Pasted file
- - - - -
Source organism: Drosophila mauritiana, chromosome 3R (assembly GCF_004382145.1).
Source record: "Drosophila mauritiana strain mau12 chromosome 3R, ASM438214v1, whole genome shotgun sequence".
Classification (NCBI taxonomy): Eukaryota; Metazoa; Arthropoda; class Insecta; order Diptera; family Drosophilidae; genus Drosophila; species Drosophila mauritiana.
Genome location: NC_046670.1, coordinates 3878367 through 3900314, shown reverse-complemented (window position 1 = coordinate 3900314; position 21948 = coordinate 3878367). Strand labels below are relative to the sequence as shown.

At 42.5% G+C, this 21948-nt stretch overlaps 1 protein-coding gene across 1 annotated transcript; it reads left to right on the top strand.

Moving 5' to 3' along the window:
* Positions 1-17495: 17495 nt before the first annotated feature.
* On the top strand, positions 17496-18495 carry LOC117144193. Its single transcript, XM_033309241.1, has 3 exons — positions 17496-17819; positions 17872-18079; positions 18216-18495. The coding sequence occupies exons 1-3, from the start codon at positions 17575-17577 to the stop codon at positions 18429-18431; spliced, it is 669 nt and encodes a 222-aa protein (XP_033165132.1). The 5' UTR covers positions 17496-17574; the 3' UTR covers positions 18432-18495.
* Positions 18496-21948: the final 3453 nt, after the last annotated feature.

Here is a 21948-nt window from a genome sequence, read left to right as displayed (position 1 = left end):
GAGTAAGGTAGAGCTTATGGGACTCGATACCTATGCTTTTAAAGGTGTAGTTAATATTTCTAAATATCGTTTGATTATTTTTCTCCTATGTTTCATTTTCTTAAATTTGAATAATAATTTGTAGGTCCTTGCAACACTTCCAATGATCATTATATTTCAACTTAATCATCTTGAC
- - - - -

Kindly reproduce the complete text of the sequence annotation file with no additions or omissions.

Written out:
Source organism: Drosophila mauritiana, chromosome 3R (assembly GCF_004382145.1).
Source record: "Drosophila mauritiana strain mau12 chromosome 3R, ASM438214v1, whole genome shotgun sequence".
Classification (NCBI taxonomy): Eukaryota; Metazoa; Arthropoda; class Insecta; order Diptera; family Drosophilidae; genus Drosophila; species Drosophila mauritiana.
Genome location: NC_046670.1, coordinates 3878367 through 3900314, shown reverse-complemented (window position 1 = coordinate 3900314; position 21948 = coordinate 3878367). Strand labels below are relative to the sequence as shown.

At 42.5% G+C, this 21948-nt stretch overlaps 1 protein-coding gene across 1 annotated transcript; it reads left to right on the top strand.

Moving 5' to 3' along the window:
* Positions 1-17495: 17495 nt before the first annotated feature.
* On the top strand, positions 17496-18495 carry LOC117144193. Its single transcript, XM_033309241.1, has 3 exons — positions 17496-17819; positions 17872-18079; positions 18216-18495. The coding sequence occupies exons 1-3, from the start codon at positions 17575-17577 to the stop codon at positions 18429-18431; spliced, it is 669 nt and encodes a 222-aa protein (XP_033165132.1). The 5' UTR covers positions 17496-17574; the 3' UTR covers positions 18432-18495.
* Positions 18496-21948: the final 3453 nt, after the last annotated feature.

Here is a 21948-nt window from a genome sequence, read left to right as displayed (position 1 = left end):
GAGTAAGGTAGAGCTTATGGGACTCGATACCTATGCTTTTAAAGGTGTAGTTAATATTTCTAAATATCGTTTGATTATTTTTCTCCTATGTTTCATTTTCTTAAATTTGAATAATAATTTGTAGGTCCTTGCAACACTTCCAATGATCATTATATTTCAACTTAATCATCTTGAC